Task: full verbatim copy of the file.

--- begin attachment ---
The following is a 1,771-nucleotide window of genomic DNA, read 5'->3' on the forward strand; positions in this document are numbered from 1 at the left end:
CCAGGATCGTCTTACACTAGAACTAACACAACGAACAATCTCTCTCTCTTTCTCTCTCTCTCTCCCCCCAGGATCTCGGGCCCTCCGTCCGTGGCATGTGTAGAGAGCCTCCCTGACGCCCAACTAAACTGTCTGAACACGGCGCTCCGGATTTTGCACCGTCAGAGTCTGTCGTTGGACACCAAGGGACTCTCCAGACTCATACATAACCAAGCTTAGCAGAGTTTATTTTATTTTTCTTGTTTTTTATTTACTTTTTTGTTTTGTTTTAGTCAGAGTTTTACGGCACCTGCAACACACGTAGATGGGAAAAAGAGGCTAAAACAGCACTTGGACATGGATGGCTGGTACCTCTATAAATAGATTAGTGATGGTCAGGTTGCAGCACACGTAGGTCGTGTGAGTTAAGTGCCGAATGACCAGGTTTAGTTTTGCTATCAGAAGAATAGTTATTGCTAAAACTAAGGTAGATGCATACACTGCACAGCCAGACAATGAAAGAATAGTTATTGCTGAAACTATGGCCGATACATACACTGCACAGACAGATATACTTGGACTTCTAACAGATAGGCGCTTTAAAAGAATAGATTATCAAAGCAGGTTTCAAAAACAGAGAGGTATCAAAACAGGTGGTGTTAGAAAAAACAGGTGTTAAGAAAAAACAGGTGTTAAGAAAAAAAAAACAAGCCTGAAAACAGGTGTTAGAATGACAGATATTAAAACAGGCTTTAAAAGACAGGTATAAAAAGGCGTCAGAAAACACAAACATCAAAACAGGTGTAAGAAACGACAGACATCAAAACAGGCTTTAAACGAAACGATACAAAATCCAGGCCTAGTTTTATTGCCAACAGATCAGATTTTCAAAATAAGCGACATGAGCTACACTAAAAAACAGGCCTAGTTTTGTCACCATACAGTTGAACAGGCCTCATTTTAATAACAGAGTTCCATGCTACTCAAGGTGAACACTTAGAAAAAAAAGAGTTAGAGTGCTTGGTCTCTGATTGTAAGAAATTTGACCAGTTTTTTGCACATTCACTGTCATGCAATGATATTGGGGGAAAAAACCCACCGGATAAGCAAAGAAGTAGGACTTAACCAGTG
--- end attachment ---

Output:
The following is a 1,771-nucleotide window of genomic DNA, read 5'->3' on the forward strand; positions in this document are numbered from 1 at the left end:
CCAGGATCGTCTTACACTAGAACTAACACAACGAACAATCTCTCTCTCTTTCTCTCTCTCTCTCCCCCCAGGATCTCGGGCCCTCCGTCCGTGGCATGTGTAGAGAGCCTCCCTGACGCCCAACTAAACTGTCTGAACACGGCGCTCCGGATTTTGCACCGTCAGAGTCTGTCGTTGGACACCAAGGGACTCTCCAGACTCATACATAACCAAGCTTAGCAGAGTTTATTTTATTTTTCTTGTTTTTTATTTACTTTTTTGTTTTGTTTTAGTCAGAGTTTTACGGCACCTGCAACACACGTAGATGGGAAAAAGAGGCTAAAACAGCACTTGGACATGGATGGCTGGTACCTCTATAAATAGATTAGTGATGGTCAGGTTGCAGCACACGTAGGTCGTGTGAGTTAAGTGCCGAATGACCAGGTTTAGTTTTGCTATCAGAAGAATAGTTATTGCTAAAACTAAGGTAGATGCATACACTGCACAGCCAGACAATGAAAGAATAGTTATTGCTGAAACTATGGCCGATACATACACTGCACAGACAGATATACTTGGACTTCTAACAGATAGGCGCTTTAAAAGAATAGATTATCAAAGCAGGTTTCAAAAACAGAGAGGTATCAAAACAGGTGGTGTTAGAAAAAACAGGTGTTAAGAAAAAACAGGTGTTAAGAAAAAAAAAACAAGCCTGAAAACAGGTGTTAGAATGACAGATATTAAAACAGGCTTTAAAAGACAGGTATAAAAAGGCGTCAGAAAACACAAACATCAAAACAGGTGTAAGAAACGACAGACATCAAAACAGGCTTTAAACGAAACGATACAAAATCCAGGCCTAGTTTTATTGCCAACAGATCAGATTTTCAAAATAAGCGACATGAGCTACACTAAAAAACAGGCCTAGTTTTGTCACCATACAGTTGAACAGGCCTCATTTTAATAACAGAGTTCCATGCTACTCAAGGTGAACACTTAGAAAAAAAAGAGTTAGAGTGCTTGGTCTCTGATTGTAAGAAATTTGACCAGTTTTTTGCACATTCACTGTCATGCAATGATATTGGGGGAAAAAACCCACCGGATAAGCAAAGAAGTAGGACTTAACCAGTG